I am working through a performance issue and it is baffling me. The process is to iterate through a data set, using a year's worth of data at a time, to see what data, if any, needs to be inserted into the target table. This particular data set actually ends up correctly inserting zero records. The problem is that it takes several days to process a mere fifteen million rows. As a debugging tool, I iterated through the data just getting the count(*) of the records to insert and each year correctly comes back within a second or two and a count of zero. My question becomes, "Why does SQL quickly determine that there is no data to process when I ask for the COUNT but takes forever when I ask it to process the zero records?"
What I've done as an interim approach is to add an IF-EXISTS before the main processing a la:
if EXISTS(select *
insert into TargetTable(col list)
select col list
from <MyQuery>This allows the data to process within the expected time frame. I'd be much happier if I knew why there was such an extreme difference in the time it takes to determine that there are no records to process.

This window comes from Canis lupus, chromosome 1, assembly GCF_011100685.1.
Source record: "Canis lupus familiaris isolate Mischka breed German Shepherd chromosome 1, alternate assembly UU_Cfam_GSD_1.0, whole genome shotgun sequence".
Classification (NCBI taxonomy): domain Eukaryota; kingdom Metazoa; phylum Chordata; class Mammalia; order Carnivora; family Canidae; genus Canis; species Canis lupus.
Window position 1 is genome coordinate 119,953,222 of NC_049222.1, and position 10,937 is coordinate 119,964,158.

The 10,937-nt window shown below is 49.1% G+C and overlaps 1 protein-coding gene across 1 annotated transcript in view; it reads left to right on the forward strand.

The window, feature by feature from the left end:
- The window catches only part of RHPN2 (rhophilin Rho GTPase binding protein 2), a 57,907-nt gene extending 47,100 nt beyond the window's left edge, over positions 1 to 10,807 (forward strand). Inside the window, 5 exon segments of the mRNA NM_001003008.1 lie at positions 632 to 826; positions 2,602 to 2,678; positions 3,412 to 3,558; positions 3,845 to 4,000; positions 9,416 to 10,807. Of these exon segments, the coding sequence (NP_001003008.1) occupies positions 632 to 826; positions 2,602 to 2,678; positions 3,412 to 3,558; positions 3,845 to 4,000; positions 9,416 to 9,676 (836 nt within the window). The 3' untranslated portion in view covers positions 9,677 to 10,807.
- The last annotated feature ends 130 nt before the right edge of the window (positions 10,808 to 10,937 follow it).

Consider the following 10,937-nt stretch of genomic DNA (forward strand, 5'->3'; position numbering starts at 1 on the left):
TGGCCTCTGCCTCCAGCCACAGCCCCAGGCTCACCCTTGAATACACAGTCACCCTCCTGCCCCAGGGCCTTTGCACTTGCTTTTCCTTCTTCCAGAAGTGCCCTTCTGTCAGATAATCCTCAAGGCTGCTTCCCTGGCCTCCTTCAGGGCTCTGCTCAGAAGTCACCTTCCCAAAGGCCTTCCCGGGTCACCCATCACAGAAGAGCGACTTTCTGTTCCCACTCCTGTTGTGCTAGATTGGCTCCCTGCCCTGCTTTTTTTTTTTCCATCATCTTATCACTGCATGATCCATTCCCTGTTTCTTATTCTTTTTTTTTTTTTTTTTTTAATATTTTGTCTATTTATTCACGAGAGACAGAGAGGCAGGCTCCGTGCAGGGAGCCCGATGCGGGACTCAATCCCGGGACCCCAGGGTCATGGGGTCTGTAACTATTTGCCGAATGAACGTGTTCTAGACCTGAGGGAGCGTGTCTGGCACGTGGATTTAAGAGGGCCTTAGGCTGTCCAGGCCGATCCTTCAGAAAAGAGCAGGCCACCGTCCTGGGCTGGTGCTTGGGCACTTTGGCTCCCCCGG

The actual <MyQuery> is simple:
from #temp_month_breaks eff
left join dbo.TargetTable tt
on eff.member_id = tt.member_id
and eff.effective_date = tt.effective_date
and eff.termination_date = tt.termination_date
and eff.plan_id = tt.plan_id
where tt.member_id is null
and eff.effective_date between @minid and @currentMaxAny thoughts are welcome.
I should note that this is code that has historically worked fine.
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